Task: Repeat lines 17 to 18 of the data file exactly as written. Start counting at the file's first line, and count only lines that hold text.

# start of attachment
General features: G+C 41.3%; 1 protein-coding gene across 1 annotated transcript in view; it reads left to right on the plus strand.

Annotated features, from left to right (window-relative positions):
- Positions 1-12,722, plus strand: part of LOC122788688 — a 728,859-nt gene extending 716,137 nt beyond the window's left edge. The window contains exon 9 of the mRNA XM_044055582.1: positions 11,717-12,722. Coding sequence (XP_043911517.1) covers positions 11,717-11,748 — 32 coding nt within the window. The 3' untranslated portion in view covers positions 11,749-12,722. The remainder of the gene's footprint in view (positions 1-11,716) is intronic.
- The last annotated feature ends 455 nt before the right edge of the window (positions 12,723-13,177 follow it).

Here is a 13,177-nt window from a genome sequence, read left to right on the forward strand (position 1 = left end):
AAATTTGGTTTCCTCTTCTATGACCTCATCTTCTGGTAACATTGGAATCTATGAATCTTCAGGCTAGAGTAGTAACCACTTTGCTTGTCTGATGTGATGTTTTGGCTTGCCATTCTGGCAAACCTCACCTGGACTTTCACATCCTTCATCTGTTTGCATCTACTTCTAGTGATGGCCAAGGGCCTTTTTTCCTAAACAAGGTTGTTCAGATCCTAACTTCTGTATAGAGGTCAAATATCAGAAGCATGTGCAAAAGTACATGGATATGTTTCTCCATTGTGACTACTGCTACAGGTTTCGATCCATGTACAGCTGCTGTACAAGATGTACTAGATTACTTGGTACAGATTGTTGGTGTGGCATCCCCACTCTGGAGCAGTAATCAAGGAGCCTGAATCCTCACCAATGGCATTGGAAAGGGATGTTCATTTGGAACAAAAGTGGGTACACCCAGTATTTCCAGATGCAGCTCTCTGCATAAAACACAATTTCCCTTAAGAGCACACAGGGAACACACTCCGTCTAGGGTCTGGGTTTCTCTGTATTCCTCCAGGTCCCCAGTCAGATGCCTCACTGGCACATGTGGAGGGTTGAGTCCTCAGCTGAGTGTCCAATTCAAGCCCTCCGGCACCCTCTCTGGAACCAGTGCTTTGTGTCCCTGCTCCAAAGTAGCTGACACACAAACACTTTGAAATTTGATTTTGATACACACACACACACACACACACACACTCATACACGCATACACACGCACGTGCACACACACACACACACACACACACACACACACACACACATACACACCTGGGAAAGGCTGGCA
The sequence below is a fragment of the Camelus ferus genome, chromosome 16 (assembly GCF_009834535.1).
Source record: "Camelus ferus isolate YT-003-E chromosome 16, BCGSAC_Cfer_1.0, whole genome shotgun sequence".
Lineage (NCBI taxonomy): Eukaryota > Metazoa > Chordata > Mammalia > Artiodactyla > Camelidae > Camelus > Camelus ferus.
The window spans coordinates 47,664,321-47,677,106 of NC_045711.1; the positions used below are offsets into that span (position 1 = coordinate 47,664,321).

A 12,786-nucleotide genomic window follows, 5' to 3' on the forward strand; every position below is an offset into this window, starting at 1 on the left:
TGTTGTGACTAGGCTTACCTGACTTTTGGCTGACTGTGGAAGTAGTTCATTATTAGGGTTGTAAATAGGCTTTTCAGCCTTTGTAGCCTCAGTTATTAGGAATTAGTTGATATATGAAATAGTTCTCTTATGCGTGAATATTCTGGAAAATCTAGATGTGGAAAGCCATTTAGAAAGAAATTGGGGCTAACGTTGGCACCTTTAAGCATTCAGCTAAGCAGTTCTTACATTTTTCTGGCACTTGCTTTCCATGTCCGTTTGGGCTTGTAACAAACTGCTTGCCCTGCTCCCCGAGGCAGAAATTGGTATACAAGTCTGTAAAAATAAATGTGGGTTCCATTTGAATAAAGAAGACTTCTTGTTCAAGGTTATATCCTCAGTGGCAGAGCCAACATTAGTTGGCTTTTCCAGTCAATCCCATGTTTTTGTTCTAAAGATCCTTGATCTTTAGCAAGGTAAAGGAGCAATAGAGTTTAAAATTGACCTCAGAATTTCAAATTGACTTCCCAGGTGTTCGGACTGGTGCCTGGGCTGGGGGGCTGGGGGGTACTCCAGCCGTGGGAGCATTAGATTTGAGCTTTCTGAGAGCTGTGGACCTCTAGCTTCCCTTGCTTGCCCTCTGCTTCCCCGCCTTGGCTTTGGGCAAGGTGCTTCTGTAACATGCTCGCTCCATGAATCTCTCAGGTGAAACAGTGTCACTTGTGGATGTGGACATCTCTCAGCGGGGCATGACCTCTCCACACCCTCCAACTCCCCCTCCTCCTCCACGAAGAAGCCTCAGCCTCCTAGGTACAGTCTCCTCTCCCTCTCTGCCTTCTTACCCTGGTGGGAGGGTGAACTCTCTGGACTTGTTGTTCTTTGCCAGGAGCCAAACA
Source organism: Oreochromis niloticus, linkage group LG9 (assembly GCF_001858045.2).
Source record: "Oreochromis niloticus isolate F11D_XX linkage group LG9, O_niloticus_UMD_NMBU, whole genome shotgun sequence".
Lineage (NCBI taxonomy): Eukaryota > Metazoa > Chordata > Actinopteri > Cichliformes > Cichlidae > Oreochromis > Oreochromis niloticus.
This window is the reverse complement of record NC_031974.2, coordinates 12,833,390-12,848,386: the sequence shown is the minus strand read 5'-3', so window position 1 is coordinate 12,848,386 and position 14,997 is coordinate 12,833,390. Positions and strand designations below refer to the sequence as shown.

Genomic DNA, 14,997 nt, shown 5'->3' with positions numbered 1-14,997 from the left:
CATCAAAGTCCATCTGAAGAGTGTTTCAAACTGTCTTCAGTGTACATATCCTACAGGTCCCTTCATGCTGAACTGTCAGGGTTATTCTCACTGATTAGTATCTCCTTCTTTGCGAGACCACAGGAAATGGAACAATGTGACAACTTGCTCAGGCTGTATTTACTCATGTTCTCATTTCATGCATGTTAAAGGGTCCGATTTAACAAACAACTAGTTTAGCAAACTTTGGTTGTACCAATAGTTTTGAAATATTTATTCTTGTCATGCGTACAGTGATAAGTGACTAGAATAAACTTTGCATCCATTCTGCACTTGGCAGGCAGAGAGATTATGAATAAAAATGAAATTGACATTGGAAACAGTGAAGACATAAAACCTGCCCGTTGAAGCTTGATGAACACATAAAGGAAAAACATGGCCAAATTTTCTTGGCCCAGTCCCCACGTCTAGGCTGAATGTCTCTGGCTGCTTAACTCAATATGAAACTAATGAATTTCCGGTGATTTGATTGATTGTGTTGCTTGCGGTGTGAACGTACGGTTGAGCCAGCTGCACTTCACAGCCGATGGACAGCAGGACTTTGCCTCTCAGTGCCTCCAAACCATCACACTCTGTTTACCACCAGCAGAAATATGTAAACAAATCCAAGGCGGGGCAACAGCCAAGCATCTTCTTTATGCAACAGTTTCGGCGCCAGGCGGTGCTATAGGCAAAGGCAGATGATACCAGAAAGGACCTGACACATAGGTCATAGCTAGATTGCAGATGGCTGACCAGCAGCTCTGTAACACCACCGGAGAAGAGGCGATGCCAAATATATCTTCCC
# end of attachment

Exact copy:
Genomic DNA, 14,997 nt, shown 5'->3' with positions numbered 1-14,997 from the left:
CATCAAAGTCCATCTGAAGAGTGTTTCAAACTGTCTTCAGTGTACATATCCTACAGGTCCCTTCATGCTGAACTGTCAGGGTTATTCTCACTGATTAGTATCTCCTTCTTTGCGAGACCACAGGAAATGGAACAATGTGACAACTTGCTCAGGCTGTATTTACTCATGTTCTCATTTCATGCATGTTAAAGGGTCCGATTTAACAAACAACTAGTTTAGCAAACTTTGGTTGTACCAATAGTTTTGAAATATTTATTCTTGTCATGCGTACAGTGATAAGTGACTAGAATAAACTTTGCATCCATTCTGCACTTGGCAGGCAGAGAGATTATGAATAAAAATGAAATTGACATTGGAAACAGTGAAGACATAAAACCTGCCCGTTGAAGCTTGATGAACACATAAAGGAAAAACATGGCCAAATTTTCTTGGCCCAGTCCCCACGTCTAGGCTGAATGTCTCTGGCTGCTTAACTCAATATGAAACTAATGAATTTCCGGTGATTTGATTGATTGTGTTGCTTGCGGTGTGAACGTACGGTTGAGCCAGCTGCACTTCACAGCCGATGGACAGCAGGACTTTGCCTCTCAGTGCCTCCAAACCATCACACTCTGTTTACCACCAGCAGAAATATGTAAACAAATCCAAGGCGGGGCAACAGCCAAGCATCTTCTTTATGCAACAGTTTCGGCGCCAGGCGGTGCTATAGGCAAAGGCAGATGATACCAGAAAGGACCTGACACATAGGTCATAGCTAGATTGCAGATGGCTGACCAGCAGCTCTGTAACACCACCGGAGAAGAGGCGATGCCAAATATATCTTCCC